For those of us living with our senior parents, or nearby, it’s always a wise idea to make sure our elderly parents have plenty of flashlights and batteries, along with lots of bottled water. Those always come in handy, storm or not, and it’s so vital our senior parents not become dehydrated, so no fears about wasting them. I also have a battery operated fan in the garage. We’ve never used it but with all the wacky weather going on, I suspect I will need it eventually. I figure we can huddle around it in the event of a power outage on a very hot day. And if your parents live long distance, be sure to remind them to stock up on these necessities a couple of times a year.
Don’t forget to have the heater and air conditioner checked at least once if not twice a year. We have a service plan that provides for twice a year check-ups and cleaning and it’s been worth its weight in gold. Two years ago, a routine check up discovered the heater was developing an issue that would have stopped it cold during a particularly chilly and snowy winter. My poor mom would have frozen. This year it was the opposite. We had a brief heat spell and I turned on the air conditioner. Later I noticed it didn’t seem to be running properly. Since our pre-summer tune-up was due, I had them come out for that while explaining my concerns. Sure enough – the fan stopped working and they had to order a part. This time, it only took 2 days to get here. We were a bit warm but the power was on and the fans were going, so we made it OK. A few years ago, one of our two units quit working and it took them SIX WEEKS to get the part! That was a bit tougher for my senior mom, but the electric heater we bought her then helped a lot. And, of course, don’t forget to remind your senior parents who live far away to have someone check on their heaters and air conditioners if they are not normally proactive about doing that.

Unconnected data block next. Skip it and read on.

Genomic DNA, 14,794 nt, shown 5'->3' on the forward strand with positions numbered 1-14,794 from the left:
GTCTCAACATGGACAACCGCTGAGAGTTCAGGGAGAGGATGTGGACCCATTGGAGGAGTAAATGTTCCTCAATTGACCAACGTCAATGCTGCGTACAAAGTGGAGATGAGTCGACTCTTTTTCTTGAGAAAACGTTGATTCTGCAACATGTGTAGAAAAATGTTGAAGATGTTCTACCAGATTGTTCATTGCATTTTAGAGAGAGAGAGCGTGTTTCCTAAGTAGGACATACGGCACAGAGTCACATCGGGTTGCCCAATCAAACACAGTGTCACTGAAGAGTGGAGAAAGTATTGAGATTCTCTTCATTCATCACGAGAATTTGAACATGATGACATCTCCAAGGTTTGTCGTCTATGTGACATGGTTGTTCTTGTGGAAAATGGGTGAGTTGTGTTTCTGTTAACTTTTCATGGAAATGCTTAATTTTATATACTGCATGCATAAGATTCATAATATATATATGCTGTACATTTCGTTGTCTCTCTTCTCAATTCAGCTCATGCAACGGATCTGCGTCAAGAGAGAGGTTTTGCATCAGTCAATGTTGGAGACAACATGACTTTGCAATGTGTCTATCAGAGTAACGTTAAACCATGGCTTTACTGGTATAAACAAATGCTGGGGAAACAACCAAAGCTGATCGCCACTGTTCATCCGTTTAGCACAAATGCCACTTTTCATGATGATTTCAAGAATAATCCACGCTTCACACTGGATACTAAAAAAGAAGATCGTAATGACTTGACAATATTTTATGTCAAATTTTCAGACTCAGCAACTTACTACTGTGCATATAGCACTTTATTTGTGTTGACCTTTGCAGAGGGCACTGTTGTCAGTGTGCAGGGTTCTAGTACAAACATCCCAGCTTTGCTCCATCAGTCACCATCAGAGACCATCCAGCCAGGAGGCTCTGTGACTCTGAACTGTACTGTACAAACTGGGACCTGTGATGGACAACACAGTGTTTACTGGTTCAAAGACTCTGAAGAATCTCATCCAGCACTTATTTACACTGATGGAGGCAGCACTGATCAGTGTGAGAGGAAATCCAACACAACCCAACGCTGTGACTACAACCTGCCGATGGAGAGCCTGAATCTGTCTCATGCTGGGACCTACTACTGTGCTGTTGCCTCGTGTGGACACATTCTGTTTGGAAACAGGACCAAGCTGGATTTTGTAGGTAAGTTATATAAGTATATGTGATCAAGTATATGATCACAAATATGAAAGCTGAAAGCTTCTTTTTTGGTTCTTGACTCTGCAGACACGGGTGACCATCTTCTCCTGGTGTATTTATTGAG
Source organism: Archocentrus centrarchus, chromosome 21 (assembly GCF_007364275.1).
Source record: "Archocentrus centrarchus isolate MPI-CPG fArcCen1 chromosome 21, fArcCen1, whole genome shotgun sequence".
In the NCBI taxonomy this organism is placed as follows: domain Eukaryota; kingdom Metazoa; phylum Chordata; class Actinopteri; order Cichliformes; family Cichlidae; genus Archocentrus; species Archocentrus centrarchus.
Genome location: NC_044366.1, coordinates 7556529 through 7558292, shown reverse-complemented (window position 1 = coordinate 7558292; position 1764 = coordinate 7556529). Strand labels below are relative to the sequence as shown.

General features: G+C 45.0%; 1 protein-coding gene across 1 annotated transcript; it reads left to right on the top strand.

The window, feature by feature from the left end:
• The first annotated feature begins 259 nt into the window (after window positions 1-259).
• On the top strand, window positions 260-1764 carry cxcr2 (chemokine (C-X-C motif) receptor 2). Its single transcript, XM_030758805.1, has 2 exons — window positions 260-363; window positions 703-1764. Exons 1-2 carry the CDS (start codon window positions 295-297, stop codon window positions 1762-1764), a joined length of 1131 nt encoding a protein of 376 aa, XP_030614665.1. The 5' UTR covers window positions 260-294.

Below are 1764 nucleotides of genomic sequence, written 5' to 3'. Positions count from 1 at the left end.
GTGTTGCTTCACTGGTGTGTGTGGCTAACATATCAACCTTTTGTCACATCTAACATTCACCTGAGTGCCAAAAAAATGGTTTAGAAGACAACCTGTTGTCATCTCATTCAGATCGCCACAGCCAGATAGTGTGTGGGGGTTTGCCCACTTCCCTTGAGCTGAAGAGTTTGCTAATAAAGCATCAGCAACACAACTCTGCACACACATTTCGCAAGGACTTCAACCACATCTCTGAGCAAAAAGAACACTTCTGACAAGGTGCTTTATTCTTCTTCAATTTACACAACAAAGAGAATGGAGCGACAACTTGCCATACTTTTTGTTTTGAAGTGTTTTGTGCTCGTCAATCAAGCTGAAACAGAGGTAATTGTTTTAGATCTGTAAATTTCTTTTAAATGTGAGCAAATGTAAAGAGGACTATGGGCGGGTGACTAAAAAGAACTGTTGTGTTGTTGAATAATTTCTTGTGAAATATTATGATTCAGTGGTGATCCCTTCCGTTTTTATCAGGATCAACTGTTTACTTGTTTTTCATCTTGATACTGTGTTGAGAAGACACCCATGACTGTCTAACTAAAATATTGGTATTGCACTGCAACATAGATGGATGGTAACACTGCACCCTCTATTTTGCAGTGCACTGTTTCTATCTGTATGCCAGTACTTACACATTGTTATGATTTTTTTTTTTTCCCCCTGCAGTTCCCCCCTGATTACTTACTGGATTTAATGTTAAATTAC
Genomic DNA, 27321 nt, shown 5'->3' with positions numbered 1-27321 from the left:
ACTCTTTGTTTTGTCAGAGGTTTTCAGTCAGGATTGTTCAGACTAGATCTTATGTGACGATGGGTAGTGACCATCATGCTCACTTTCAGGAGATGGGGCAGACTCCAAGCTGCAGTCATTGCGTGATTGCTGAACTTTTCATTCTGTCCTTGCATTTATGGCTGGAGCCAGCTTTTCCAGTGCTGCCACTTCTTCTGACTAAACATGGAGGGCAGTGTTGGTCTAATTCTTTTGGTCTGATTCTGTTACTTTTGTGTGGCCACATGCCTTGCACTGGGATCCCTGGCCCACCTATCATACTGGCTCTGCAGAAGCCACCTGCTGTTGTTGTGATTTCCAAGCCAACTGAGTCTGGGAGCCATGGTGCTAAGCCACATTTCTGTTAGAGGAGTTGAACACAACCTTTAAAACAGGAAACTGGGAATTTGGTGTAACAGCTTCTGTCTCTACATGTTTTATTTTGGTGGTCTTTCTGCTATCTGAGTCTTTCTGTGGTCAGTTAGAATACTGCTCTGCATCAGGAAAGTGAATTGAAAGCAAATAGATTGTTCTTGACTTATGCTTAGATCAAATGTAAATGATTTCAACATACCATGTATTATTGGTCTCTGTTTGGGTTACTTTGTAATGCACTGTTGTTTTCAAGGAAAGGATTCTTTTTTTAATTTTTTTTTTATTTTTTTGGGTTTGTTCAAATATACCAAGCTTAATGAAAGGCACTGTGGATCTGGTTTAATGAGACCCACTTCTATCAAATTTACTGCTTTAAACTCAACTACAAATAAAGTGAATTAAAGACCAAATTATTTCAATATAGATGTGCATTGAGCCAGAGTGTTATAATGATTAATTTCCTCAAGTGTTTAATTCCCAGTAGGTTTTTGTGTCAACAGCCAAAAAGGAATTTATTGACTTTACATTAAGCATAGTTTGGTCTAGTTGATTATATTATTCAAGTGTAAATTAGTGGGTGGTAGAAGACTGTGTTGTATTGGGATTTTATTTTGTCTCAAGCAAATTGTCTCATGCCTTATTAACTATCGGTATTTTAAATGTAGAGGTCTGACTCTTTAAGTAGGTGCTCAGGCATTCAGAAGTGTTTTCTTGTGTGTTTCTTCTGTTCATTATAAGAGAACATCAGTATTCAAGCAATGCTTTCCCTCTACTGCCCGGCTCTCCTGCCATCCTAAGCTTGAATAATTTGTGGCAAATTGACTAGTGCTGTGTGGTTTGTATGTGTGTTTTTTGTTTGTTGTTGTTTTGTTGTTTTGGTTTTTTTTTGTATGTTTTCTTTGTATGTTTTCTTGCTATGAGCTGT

As you can see, whether it’s summer or winter, hot or cold, it definitely pays to be proactive with our heaters and air conditioners – making sure they are taken care and getting regular maintenance checks – especially for our senior parents. And don’t forget to stock up on basic necessities in case of an outage – whether equipment or power. Your aging parents will appreciate you double for that. And you’ll be glad for a bit less stress in your life.
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- Posted on Apr. 16th, 2013
You might be tempted to assume that poor sleep is a reality of reaching old age. However, most up-to-date sleep research indicates the elderly might not be sleeping so bad after all.
Encouraged by these findings we set out to find more positives about sleep after 50. Here’s what we found out:
1. Exercise may help the elderly sleep better.
Research shows that regular exercise may contribute to sleep improvement when we’re older. Moderate-intensity exercise has been found to lead to significant improvements in sleep quality in a group of over-50s after just a few months. Another study analysed the effects of physical exercise, including brisk walking and moderate resistance training, in adults aged 60 and over. These adults saw improvements in that it took them less time to fall asleep and they slept for longer.